But here's the thing about reading with Bubby. He keeps talking. About the story, about his previous knowledge, about what he would do in that situation.
It's all good, because he's making text to text, text to self, and text to world connections. He's making predictions and backing them up with clues from the text. He's retelling the story and clarifying in his own mind what's going on. These are all good things, things that teachers like to talk about (I know this, because for 3 years, I have listened to students reading to me, and my supervising teachers are always talking about these things).
But it takes. so. flippin'. long.
I read a sentence, and then Bubby starts talking. For 2 or 3 or 5 minutes. And then he says, "OK, go." I read another sentence or maybe two, and he's off again. Every once in a great while I'll get a whole paragraph in before the commentary starts. Maybe it was the subject matter last night (Magic Tree House's Titanic research guide), but holy camolies. We were "reading" for about 45 minutes, but I honestly think the actual reading part was about 15, in between all the interruptions.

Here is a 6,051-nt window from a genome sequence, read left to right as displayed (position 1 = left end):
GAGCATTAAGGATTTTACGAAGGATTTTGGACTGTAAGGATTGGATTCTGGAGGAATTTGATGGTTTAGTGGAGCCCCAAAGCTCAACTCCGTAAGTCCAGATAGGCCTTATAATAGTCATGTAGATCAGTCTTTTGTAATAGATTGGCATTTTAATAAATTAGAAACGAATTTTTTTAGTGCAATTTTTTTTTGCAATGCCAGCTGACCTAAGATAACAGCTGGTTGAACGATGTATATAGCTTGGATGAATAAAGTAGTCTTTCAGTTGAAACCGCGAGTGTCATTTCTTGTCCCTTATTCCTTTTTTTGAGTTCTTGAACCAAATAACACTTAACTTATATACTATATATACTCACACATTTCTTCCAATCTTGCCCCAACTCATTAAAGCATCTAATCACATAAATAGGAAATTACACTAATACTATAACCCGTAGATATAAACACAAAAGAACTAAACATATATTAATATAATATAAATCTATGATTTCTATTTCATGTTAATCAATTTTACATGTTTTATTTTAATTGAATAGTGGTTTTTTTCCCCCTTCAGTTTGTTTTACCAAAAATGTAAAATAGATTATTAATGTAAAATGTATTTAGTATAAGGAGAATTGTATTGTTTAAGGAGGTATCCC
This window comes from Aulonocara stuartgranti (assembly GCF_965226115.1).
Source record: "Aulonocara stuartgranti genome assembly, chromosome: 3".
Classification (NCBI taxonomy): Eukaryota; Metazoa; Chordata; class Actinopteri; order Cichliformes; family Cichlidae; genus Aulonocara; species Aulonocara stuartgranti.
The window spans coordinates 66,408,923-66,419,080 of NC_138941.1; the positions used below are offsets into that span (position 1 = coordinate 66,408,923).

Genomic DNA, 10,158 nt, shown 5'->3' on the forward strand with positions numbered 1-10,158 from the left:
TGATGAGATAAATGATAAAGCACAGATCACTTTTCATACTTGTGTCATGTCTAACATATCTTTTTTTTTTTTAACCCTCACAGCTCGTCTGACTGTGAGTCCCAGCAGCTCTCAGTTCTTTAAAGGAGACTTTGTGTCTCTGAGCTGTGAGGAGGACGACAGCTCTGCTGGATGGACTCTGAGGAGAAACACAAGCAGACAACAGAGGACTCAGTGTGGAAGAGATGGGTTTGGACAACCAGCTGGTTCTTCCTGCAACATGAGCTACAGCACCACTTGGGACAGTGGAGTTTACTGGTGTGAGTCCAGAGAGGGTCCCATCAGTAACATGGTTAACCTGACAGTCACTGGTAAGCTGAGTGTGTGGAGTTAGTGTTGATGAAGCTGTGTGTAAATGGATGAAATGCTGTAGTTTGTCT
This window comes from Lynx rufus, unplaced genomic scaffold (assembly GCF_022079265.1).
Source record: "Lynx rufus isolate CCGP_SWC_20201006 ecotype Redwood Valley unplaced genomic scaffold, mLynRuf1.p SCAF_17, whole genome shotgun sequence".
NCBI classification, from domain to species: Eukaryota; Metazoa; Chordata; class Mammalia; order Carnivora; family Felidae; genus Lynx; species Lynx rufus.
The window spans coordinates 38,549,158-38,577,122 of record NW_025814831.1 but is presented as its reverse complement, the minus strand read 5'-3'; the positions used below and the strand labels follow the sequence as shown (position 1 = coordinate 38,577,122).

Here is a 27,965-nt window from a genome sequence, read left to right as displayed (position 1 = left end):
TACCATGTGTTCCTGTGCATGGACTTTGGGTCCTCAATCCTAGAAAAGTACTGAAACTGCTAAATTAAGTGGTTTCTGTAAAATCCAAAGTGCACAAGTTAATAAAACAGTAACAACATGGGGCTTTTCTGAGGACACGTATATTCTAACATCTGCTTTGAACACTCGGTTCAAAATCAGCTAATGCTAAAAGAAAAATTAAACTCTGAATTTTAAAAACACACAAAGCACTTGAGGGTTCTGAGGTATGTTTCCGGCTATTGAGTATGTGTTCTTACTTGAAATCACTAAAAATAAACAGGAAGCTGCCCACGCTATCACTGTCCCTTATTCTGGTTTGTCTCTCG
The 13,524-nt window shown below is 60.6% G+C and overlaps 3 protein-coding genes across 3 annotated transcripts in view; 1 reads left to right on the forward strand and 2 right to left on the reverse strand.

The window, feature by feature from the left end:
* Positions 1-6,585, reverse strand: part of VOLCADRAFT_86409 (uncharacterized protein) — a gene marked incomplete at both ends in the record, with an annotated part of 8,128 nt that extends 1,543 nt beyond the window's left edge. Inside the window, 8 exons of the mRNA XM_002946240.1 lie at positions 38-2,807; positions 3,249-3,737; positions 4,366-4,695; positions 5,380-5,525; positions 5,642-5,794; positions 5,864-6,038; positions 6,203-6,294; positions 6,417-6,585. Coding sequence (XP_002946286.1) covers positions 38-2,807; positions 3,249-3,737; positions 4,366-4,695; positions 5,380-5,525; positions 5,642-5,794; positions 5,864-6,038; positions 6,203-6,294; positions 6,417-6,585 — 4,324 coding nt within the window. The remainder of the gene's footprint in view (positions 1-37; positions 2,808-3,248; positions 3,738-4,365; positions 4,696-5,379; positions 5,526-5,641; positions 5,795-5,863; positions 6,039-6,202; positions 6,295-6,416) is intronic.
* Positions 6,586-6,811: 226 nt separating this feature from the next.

I now know all about what Bubby would do differently, starting with more lifeboats, and having two sister boats traveling together (so that if one sinks, the lifeboats can head to the sister boat, drop off passengers, and go back for more). Nerd that I am, I got in a lesson on momentum, which prompted Bubby to change his design so that it was both smaller and slower (but still capable of going very fast, because fast is important).
I'm sure he's still thinking about it, and I'll hear more tonight.
Some days, I approach reading with Bubby as a task, something that needs to get done so we can move on to the next thing (and the next thing is Bubby-goes-to-sleep, so you know how motivated I am to get there). Every interruption rankles, like so many little pinpricks. I find myself taking a lot of deep breaths, and consciously practicing patience.
and this is the most important thing,
Bubby is growing and learning through all the interruptions, and I am, too.